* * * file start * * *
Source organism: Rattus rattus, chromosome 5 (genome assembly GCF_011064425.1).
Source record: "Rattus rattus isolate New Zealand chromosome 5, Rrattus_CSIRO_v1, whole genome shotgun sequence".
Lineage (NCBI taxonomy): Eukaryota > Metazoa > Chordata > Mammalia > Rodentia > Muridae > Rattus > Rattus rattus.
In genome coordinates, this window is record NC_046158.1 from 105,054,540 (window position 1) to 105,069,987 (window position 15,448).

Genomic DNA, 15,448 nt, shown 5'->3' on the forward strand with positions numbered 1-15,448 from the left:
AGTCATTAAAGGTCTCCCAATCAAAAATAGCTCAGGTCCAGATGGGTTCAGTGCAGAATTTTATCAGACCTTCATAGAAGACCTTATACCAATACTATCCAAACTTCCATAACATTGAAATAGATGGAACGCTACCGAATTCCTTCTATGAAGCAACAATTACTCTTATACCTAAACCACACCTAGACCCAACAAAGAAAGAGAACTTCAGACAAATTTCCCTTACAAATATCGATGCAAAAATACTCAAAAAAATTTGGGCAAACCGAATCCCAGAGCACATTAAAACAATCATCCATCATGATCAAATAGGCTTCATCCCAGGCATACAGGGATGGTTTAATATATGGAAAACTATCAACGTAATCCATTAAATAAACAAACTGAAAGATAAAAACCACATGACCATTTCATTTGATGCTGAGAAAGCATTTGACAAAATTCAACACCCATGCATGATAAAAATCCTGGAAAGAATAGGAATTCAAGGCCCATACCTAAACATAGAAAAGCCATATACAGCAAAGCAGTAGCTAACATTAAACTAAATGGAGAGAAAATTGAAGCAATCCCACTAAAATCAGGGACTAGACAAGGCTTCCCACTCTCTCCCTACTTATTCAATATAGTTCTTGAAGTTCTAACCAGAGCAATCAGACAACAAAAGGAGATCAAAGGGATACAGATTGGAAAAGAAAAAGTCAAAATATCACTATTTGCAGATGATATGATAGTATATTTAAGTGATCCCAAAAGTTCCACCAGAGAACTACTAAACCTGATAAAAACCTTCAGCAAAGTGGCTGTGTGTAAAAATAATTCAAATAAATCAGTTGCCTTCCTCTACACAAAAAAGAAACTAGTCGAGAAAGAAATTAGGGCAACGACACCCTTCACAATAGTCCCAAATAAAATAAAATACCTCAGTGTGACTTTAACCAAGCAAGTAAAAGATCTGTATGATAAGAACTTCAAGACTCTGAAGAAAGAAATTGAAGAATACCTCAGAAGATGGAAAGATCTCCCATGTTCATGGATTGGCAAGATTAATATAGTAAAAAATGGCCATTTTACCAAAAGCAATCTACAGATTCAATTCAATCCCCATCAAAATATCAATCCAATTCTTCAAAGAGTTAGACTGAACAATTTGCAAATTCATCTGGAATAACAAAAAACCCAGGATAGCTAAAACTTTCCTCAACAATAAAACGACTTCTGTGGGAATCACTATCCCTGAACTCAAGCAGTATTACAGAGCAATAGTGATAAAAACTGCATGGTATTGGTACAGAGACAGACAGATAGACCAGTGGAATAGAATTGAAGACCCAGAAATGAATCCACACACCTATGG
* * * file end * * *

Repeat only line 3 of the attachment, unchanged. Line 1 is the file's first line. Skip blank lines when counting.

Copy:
Lineage (NCBI taxonomy): Eukaryota > Metazoa > Chordata > Mammalia > Rodentia > Muridae > Rattus > Rattus rattus.